The concerns regarding the sensitivity of the tropism assay have been markedly reduced with the availability of a modified test with enhanced sensitivity, recognizing that prospective data is not available with this assay. In addition, other assays are being studied which may have some advantages, although thus far have not been as thoroughly validated in clinical trials. Moreover, alternative assays have either been less sensitive for the detection of CXCR4-using virus in vivo or shown to have substantial discordance from the results obtained with the first generation phenotypic assay, and not yet compared to the enhanced sensitivity phenotypic assay that is now routinely used in clinical practice 19, 20.
Where CCR5 antagonist fit into the current treatment paradigm
CCR5 antagonists like others drugs in novel classes have been developed for use in treatment-experienced patients with limited therapeutic options. While these drugs have a role in this setting the fact that they appear to be very well tolerated and that a larger percentage of patients will be found to be candidates for it (i.e. not having detectable CXCR4-tropic virus) earlier in the course of disease argues for the potential use in earlier lines of therapy. In fact, if not used at a time when the patient is shown to not have detectable CXCR4-using virus the drugs may not be an option in the future if these viruses emerge over time. When considering the use of CCR5 antagonists in earlier lines of therapy, including in treatment-naive patient's, clinicians do need to recognize that they have not yet been FDA-approved for this indication and that the phase 3 trial in these patients did not prove non inferiority to efavirenz-containing treatment. However, the reanalysis of that trial using the now routinely available enhanced tropism assay does provide some reassurance. Finally, CCR5 antagonists are new drug in a novel class, a situation where clinicians do need to be alert for potential long-term toxicities.
Cellular target
The fact that CCR5 antagonists target a cellular receptor involved in coordinating immune responses raises unique safety concerns. There is some reassurance knowing that the rare patients born without functional CCR5 genes appear to be relatively healthy. Nevertheless, data suggesting that those born with a mutation in the CCR5 gene may be at some increased risk for severe West Nile Virus infection does emphasize the need for careful observation of patients starting such therapy 5. It is also notable that there were early concerns of increased frequency of malignancies in those treated in a Phase 2b study of the CCR5 antagonist vicriviroc. Nevertheless, further follow-up in this study and the data from the much larger phase 3 studies of maraviroc have not shown such an association. In fact, at this time the data from the larger trials have not raised any specific safety concerns. Regardless, clinicians need to diligently monitor patients treated with any new drugs for unexpected adverse events.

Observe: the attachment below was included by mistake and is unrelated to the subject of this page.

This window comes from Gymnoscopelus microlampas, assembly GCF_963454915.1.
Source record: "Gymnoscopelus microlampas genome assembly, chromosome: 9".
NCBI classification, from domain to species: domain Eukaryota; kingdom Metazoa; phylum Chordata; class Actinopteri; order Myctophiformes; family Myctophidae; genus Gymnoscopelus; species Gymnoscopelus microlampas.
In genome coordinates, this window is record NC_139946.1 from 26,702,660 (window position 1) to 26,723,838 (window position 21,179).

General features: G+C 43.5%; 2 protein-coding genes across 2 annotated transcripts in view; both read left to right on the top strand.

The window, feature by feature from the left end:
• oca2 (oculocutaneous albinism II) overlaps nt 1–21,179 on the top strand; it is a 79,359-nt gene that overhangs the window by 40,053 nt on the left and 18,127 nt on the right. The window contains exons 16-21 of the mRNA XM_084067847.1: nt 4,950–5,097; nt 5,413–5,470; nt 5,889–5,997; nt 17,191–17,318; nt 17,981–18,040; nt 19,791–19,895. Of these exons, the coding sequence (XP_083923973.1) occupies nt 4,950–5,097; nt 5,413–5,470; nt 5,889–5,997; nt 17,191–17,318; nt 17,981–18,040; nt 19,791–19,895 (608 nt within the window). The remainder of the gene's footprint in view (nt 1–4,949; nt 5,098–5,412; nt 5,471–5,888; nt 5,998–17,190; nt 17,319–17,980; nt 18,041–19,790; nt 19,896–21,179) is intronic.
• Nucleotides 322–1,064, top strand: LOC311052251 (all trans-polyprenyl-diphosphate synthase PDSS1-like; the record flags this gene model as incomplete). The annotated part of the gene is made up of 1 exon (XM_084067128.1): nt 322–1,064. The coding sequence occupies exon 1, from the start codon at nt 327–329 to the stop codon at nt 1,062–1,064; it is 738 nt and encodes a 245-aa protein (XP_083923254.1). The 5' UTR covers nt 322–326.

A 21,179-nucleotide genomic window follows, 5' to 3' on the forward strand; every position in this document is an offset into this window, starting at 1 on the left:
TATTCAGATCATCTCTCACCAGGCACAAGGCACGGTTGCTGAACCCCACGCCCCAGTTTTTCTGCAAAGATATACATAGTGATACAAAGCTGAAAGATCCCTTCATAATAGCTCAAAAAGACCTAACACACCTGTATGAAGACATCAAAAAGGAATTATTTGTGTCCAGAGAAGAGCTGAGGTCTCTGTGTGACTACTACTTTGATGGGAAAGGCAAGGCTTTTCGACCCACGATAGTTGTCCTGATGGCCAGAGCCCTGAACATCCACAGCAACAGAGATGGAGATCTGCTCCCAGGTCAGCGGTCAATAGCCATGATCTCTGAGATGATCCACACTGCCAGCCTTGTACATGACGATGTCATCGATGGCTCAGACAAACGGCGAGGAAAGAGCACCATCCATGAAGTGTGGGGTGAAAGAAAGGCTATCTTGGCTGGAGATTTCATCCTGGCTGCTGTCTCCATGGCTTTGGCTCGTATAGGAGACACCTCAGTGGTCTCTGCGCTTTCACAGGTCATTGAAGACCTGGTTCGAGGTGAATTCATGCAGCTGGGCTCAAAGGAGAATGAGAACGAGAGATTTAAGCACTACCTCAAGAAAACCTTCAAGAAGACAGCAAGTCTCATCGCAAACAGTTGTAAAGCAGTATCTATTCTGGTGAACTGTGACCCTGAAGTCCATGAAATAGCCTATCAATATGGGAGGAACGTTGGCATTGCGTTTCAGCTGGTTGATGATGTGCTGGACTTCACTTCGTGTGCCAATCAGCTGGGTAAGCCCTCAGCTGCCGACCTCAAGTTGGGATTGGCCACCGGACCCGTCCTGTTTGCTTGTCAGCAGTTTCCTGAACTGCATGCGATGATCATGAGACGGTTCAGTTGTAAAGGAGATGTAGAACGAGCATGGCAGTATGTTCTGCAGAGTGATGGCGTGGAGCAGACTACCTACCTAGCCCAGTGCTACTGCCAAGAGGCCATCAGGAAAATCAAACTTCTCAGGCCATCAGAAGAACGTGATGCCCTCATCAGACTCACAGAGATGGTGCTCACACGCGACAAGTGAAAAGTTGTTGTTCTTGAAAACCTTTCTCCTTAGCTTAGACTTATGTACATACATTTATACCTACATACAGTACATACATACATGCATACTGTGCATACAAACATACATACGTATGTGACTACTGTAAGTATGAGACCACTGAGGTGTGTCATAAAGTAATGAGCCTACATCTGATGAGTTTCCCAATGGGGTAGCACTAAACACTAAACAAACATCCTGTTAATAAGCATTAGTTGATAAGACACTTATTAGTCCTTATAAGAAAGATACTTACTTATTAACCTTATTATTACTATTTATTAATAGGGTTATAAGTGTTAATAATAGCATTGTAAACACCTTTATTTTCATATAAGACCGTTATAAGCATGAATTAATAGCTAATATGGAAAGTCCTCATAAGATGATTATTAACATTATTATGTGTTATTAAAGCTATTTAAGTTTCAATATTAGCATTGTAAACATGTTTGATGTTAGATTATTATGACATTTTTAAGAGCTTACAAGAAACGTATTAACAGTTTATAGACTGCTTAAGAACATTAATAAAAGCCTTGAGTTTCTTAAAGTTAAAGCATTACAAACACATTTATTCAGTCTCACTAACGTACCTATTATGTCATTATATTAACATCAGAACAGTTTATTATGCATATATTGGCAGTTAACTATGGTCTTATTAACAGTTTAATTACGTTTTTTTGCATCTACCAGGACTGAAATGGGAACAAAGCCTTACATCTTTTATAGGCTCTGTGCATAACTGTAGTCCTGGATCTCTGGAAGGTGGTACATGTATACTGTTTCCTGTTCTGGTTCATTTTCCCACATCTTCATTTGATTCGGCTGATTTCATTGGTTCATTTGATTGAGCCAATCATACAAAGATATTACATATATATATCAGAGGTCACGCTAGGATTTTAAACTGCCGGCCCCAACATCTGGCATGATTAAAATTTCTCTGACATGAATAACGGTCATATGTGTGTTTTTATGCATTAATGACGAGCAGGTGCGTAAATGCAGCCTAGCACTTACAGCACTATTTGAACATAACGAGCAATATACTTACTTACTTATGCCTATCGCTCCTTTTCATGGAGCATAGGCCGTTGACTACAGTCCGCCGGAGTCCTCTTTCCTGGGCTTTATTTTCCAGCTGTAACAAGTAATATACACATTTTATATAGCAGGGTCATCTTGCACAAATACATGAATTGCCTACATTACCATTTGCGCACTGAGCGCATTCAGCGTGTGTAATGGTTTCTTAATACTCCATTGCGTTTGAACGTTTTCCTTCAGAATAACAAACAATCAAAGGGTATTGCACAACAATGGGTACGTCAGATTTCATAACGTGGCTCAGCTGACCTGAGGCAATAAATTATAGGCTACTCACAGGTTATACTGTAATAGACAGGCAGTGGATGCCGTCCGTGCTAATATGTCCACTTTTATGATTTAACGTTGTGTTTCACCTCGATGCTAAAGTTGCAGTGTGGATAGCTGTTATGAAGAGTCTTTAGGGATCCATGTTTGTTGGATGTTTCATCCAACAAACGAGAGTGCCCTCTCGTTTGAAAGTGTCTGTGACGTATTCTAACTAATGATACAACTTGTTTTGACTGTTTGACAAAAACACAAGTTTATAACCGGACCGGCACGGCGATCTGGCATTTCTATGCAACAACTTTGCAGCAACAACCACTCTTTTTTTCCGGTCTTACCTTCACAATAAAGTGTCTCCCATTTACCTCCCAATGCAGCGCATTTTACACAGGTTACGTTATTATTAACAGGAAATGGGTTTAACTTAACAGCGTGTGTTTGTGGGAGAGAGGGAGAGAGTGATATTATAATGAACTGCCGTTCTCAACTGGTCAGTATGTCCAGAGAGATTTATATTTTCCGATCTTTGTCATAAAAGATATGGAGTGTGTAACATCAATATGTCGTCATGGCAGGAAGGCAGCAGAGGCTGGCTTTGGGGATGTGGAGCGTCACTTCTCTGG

Areas for future research CCR5 antagonist resistance
A substantial proportion of patients that experience virologic failure while taking a CCR5 antagonist do so with evidence of detectable CXCR4-using virus, even though such strains were not present at the time therapy was initiated 8, 9. This suggests that the emergence of these viruses may represent an important pathway for treatment failure with these drugs. There is also data that some CCR5-using viruses will develop in vitro and in vivo resistance, i.e. the ability to use the CCR5 receptor in the presence of the antagonist 21. Much less is known about how to measure this type of resistance, how frequently it occurs and whether it is associated with cross-resistance between classes. Recent analyses of patients experiencing virologic failure in the phase 3 maraviroc trials used a phenotypic assay and a laboratory cutoff of unknown clinical relevance to address this issue. Jubb and colleagues recently reported that approximately 30% of those experiencing virologic failure with only CCR5-tropic virus had evidence of drug resistance 21. Although further study is needed to determine the clinical relevance of these findings it suggests that if a patient experiences virologic failure and repeat tropism testing demonstrates no detectable CXCR4-using virus there remains a substantial possibility that maraviroc is not contributing to the activity of the drug. In the absence of better data related to maraviroc resistance this would argue that repeated tropism testing at the time of virologic failure on CCR5 antagonists will be of limited value.
Potential role in patients with CXCR4-using virus